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Arkansas Lieutenant Governor Mark Darr refuses calls to resign

Democrats plan to push for Darr’s impeachment for violating state ethics rules

♦By Rich Shumate,

arkansas mugLITTLE ROCK (CFP) — A defiant Lieutenant Governor Mark Darr says he will not resign, triggering a likely impeachment showdown in the Arkansas legislature over his violations of state ethics rules

Arkansas Lieutenant Governor Mark Darr

Arkansas Lieutenant Governor Mark Darr

“I am not downplaying what has occurred, but there is no scandal, no conspiracy and no malicious intentional disregard of the law,” Darr, a Republican, said in a lengthy defense issued January 7.

“Today I put a stake in the ground. Not for this office, not for the title or the job, but I put a stake in the ground for those Arkansans who are sick and tired of these types of political games and the people who play them.”

Darr did not elaborate on who he believes is playing political games. But he insisted that his violations of state ethics rules, which drew an $11,000 fine from the state’s ethics commission, were unintentional.

Democratic Governor Mike Beebe and all five Republicans in the state’s congressional delegation have called on Darr to resign. That would trigger a special election, which Darr said would be a waste of a million dollars of taxpayer money.

But Democrats in the state House of Representatives have said they will push for Darr to be impeached if he does not resign. The next legislative session begins February 10.

Republican House Speaker Davy Carter said his office “is contemplating a couple of avenues in which to provide a proper process should the majority of members decide to pursue impeachment.”

An impeachment in Arkansas would be uncharted territory, as it has apparently never been done under the state’s current constitution, which dates to 1874.

Impeachment requires a simple majority in the House, which currently has 51 Republicans, 48 Democrats and one Green Party member. That would mean that Darr would have to hold all of his fellow Republicans in line in order to avoid impeachment.

Darr’s prospects in the Senate — where he is the presiding officer — would seem to be better. There are currently 21 Republicans and only 13 Democrats, with one vacancy. Removing Darr would require at least 24 votes.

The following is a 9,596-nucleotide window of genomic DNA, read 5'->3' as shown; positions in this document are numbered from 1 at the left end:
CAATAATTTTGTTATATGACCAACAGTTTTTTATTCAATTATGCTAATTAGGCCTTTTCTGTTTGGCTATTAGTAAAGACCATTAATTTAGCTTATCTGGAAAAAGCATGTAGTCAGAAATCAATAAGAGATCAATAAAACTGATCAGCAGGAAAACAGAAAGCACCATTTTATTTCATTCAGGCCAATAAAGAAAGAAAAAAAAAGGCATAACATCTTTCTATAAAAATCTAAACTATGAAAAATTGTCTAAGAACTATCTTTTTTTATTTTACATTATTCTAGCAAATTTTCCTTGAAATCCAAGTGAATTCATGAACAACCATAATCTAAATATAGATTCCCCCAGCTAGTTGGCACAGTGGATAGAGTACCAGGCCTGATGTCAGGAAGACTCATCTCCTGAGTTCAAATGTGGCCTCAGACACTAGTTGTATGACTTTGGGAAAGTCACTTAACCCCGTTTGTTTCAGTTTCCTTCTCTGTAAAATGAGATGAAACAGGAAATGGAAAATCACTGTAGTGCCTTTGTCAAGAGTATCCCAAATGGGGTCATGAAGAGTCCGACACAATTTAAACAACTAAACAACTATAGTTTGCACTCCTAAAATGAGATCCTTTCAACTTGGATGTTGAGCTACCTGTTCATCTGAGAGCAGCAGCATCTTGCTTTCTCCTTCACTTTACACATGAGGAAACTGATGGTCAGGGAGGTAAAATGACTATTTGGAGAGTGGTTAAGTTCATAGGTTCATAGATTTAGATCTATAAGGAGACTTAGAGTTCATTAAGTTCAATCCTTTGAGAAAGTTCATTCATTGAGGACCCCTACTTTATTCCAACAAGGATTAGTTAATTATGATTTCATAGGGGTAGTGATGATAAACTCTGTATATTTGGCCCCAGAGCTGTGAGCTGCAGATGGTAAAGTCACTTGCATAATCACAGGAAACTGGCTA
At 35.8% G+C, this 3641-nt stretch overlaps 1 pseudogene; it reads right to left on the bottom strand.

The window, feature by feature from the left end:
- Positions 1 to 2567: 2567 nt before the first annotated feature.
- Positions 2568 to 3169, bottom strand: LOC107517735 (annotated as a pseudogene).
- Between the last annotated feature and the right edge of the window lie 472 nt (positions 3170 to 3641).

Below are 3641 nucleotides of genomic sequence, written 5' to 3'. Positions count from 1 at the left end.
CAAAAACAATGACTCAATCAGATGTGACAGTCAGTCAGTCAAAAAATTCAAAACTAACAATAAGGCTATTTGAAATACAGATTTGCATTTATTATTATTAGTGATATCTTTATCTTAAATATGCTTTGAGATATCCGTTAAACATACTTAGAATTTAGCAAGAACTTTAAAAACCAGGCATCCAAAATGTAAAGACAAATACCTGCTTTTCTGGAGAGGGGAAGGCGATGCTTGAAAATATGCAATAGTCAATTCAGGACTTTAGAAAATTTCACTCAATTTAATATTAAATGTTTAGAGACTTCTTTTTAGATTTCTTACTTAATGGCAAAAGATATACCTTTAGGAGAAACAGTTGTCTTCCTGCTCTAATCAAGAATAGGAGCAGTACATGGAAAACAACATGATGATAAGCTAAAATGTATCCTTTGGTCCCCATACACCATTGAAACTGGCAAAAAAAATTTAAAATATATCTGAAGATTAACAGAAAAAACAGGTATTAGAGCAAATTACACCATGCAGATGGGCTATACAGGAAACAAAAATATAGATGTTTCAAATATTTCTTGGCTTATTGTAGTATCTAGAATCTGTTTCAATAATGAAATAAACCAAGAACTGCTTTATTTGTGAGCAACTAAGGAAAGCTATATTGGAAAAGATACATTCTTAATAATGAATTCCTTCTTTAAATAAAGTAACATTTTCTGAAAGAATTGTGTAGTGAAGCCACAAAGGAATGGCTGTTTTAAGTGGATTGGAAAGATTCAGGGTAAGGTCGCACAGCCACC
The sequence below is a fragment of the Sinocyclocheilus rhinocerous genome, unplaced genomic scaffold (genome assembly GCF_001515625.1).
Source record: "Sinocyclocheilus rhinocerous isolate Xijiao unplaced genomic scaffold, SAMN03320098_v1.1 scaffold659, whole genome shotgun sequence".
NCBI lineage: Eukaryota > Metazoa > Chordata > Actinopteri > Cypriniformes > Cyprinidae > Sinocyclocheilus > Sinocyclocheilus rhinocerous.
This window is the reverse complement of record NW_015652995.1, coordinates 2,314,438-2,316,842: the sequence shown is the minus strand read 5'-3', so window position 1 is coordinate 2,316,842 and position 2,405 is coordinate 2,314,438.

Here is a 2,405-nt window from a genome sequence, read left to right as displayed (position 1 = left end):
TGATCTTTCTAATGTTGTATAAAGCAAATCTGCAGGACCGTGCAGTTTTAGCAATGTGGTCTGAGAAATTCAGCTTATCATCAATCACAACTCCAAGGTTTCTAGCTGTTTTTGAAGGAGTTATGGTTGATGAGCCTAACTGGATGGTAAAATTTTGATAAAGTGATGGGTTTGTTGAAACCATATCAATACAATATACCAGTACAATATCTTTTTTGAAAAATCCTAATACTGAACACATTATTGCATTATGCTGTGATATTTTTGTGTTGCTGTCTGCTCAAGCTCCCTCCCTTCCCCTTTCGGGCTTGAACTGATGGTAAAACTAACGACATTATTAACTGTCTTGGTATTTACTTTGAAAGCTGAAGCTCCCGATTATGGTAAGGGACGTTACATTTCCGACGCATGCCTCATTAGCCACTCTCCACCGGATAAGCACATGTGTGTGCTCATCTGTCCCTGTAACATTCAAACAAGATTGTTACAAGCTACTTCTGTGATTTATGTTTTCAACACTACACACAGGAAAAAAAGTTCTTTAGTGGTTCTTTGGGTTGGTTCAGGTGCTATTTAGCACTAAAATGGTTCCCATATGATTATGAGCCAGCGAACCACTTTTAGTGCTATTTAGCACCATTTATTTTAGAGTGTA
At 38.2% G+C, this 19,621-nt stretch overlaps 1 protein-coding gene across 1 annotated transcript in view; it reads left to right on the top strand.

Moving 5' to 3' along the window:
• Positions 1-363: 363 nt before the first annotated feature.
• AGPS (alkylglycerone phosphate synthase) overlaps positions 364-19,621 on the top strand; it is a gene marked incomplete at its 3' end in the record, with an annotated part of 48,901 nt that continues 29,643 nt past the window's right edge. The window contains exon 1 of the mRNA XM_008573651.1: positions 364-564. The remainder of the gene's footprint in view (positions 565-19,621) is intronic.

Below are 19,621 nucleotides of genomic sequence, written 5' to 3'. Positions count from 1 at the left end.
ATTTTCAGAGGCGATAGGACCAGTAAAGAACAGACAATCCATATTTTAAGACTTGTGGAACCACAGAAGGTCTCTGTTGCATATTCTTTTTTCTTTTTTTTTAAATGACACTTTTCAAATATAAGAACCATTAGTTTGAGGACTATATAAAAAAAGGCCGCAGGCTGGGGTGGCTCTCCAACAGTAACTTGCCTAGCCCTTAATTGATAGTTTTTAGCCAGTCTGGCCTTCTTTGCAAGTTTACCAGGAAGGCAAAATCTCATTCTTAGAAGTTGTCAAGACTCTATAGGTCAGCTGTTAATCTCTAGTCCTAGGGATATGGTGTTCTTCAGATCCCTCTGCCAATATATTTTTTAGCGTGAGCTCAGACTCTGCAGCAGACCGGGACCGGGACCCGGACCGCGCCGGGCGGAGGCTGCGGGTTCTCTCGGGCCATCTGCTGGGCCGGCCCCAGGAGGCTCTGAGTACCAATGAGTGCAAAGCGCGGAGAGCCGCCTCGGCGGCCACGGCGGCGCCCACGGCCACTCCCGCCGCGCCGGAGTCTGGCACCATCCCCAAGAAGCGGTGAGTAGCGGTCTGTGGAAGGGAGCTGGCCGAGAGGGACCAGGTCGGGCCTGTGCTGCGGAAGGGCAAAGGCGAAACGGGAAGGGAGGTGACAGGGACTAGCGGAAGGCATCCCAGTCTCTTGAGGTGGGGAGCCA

Darr, 40, a restaurant owner from Springdale, had never held elective office before winning the lieutenant governorship in 2010. He based his campaign, in part, on opposition to Obamacare.

He abandoned a campaign for the open 4th District U.S. House seat after his ethics problems first came to light last summer.

In its report, the ethics commission said Darr made personal use of more than $31,000 in campaign funds and charged more than $3,500 of personal expenses on a state-issued credit card. He was also cited for receiving improper reimbursement for nearly $3,600 in travel expenses from his home in Springdale to his office in Little Rock.

He was also cited for mistakes in his campaign finance reports.

In his statement, Darr conceded that he accepted the travel reimbursement for use of his personal vehicle. But he said that actually saved the state money because he was entitled to use the Arkansas State Police for travel and security, which would have been much more expensive.

He said the improper use of the state-issued credit card was for “purchases that were either for official state use or used by mistake while traveling. As soon as the errors were realized, I reimbursed the state for those charges.”

The mistakes in his campaign finance reports, Darr said, stemmed from repayment of a $170,000 loan that he made to his campaign. After he was elected, he raised money to pay the loan back and made mistakes in reporting those contributions, which he said were corrected as soon as they were brought to his attention.

“I want you to know that at the end of the day, the only money that ever came back to me, in whatever form, was a repayment of campaign debt that was legally owed to me,” Darr said.

Darr apologized to the people of Arkansas and conceded that “this has been an embarrassing time for my family and me.”

“When history is recorded I want my children to know that I have owned up to mistakes and made them right,” he said.

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